According to the current draft, the service provider must pay the author an appropriate remuneration for any communication to the public of presumably permitted uses. This obligation goes beyond what the Directive asks for. Further, the German draft contains provisions on in-court and out-of-court proceedings, complaint procedures, measures against abuse, a right to information, a domestic agent for service and rules on related rights.

    The bill is expected to be discussed in parliament in the course of March followed by parliamentary committee session and any resulting amendments. It is highly likely that Germany will meet the implementation deadline in coming June.

    Nils Rauer and Alexander Bibi

  • Ireland

    The Department of Business, Enterprise and Innovation (DBEI) is due to publish draft legislation implementing the DSM Copyright Directive shortly, having held four consultations in 2019.

    Some parts of the Irish Copyright and Other Intellectual Property Law Provisions Act, enacted in June 2019, already reflect aspects of the DSM Copyright Directive, but it does not make specific reference to the Directive itself and further implementation is, therefore, required.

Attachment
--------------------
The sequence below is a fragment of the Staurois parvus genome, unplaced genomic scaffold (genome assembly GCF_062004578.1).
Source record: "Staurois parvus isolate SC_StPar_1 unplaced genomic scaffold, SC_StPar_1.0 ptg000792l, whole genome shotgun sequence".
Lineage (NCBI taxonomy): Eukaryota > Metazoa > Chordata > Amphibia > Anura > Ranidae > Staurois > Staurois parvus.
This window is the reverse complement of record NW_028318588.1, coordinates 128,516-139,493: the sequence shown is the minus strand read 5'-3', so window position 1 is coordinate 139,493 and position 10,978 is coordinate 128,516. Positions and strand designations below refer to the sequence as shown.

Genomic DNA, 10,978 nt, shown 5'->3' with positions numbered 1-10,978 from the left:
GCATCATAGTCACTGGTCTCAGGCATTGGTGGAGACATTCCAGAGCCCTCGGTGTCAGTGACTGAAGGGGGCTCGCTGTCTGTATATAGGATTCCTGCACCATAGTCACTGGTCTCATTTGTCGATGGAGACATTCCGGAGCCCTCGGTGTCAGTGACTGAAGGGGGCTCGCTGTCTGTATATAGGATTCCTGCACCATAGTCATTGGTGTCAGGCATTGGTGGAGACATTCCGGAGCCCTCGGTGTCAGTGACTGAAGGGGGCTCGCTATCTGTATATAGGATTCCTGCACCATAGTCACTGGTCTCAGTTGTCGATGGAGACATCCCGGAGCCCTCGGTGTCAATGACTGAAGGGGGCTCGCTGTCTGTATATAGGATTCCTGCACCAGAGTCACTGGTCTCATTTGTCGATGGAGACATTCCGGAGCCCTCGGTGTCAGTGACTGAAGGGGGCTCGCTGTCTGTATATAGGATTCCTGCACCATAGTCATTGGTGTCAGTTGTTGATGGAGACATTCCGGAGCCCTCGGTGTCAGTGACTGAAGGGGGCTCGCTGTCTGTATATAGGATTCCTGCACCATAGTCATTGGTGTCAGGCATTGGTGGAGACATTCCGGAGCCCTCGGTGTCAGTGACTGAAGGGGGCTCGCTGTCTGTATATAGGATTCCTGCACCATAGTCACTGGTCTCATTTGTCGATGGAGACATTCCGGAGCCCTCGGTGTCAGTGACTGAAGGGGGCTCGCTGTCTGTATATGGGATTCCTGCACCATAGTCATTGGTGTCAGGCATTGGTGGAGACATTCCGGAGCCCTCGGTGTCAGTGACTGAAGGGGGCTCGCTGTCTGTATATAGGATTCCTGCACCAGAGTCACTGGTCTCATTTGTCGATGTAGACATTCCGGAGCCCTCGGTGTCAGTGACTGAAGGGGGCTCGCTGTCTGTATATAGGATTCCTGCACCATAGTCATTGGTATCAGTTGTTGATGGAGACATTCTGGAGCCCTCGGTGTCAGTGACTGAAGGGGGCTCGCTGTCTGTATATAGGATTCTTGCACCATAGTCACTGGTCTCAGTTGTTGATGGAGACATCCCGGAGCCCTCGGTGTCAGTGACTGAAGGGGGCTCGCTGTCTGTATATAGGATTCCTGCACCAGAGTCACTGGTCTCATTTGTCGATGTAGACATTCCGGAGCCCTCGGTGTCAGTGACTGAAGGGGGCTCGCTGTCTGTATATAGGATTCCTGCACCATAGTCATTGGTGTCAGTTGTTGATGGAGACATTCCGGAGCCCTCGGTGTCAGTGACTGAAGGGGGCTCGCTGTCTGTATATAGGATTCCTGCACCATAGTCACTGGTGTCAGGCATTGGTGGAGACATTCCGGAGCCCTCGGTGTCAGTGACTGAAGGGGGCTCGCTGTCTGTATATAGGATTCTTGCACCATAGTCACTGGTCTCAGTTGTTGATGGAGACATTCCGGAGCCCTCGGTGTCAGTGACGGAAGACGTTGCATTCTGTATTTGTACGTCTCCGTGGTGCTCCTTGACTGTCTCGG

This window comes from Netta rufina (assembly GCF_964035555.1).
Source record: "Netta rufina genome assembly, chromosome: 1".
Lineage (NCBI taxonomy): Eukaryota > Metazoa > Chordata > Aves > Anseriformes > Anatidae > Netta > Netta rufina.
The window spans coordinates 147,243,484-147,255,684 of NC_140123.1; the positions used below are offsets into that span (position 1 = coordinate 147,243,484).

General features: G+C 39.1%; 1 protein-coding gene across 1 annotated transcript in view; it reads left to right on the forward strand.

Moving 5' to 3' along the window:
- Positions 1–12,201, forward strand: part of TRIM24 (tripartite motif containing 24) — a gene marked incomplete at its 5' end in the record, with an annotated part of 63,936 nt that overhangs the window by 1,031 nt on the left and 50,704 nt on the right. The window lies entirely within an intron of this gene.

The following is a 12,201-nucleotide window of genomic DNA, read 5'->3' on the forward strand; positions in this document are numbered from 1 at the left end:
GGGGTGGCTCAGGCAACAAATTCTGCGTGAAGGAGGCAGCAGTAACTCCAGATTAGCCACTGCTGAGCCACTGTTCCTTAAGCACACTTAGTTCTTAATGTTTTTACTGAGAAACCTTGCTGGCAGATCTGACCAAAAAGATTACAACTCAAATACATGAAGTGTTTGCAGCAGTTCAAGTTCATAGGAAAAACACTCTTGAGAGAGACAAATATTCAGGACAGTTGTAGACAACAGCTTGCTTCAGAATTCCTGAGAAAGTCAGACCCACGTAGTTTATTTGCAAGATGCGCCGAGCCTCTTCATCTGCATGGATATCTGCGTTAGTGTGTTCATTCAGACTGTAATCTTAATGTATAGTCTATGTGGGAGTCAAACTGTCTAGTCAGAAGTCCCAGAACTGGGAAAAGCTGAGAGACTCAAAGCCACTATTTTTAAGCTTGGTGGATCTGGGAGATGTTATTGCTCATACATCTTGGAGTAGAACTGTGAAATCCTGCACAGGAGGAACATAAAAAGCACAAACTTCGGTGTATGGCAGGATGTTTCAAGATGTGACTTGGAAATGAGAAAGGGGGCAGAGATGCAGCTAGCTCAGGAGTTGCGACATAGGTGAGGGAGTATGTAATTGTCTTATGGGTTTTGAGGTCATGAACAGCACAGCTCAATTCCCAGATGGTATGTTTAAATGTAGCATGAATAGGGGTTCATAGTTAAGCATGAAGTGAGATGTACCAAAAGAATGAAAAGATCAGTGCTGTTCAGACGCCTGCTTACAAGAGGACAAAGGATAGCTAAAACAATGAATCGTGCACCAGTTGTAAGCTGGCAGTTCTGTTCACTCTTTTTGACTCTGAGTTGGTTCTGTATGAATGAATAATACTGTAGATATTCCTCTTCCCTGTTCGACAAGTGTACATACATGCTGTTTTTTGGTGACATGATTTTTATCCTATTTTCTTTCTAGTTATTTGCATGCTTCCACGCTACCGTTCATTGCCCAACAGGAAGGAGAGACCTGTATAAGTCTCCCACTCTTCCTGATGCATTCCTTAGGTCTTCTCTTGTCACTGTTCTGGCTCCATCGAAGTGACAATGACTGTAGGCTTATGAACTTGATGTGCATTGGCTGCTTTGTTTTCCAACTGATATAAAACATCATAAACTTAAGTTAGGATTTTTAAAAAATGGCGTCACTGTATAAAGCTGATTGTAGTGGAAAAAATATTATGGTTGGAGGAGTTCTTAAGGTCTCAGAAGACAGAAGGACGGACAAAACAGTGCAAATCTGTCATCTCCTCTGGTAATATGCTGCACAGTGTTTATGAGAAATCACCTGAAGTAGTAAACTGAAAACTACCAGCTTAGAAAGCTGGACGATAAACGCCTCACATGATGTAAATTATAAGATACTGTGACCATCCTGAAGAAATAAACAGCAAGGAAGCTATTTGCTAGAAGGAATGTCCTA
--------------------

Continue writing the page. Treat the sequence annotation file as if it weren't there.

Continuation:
It seems likely that the DSM Copyright Directive will be introduced initially through secondary legislation, after which the DBEI will hear stakeholders' suggestions for primary legislation, which is highly likely to be required later in the year allowing a period for stakeholders to understand the issues arising. The DBEI said that it intends to track the drafting of the Directive carefully in terms of the secondary legislation and that primary legislation will leave the door open for further reform and further implementation of the Directive, which is expected, given the complexity involved. The draft secondary legislation is believed to be at an advanced stage of development. While the DBEI has not issued any official guidance on the substance of what will be included in the draft legislation it appears that it intends to implement only the mandatory parts of the DSM Copyright Directive, including the contentious Article 17.

    The Covid-19 pandemic has reiterated the importance of an effective and swift implementation of the Directive into Irish law. Due to the ongoing restrictions, not only in Ireland but all over Europe, musicians and artists have been unable to perform in public, hold exhibitions or attend festivals causing a major financial blow to those individuals. On the other hand, online service providers have thrived on a significant increase in the use of artistic work in recent years. The pandemic has served to highlight this discrepancy, pointedly called the 'value gap', which the Directive seeks to address.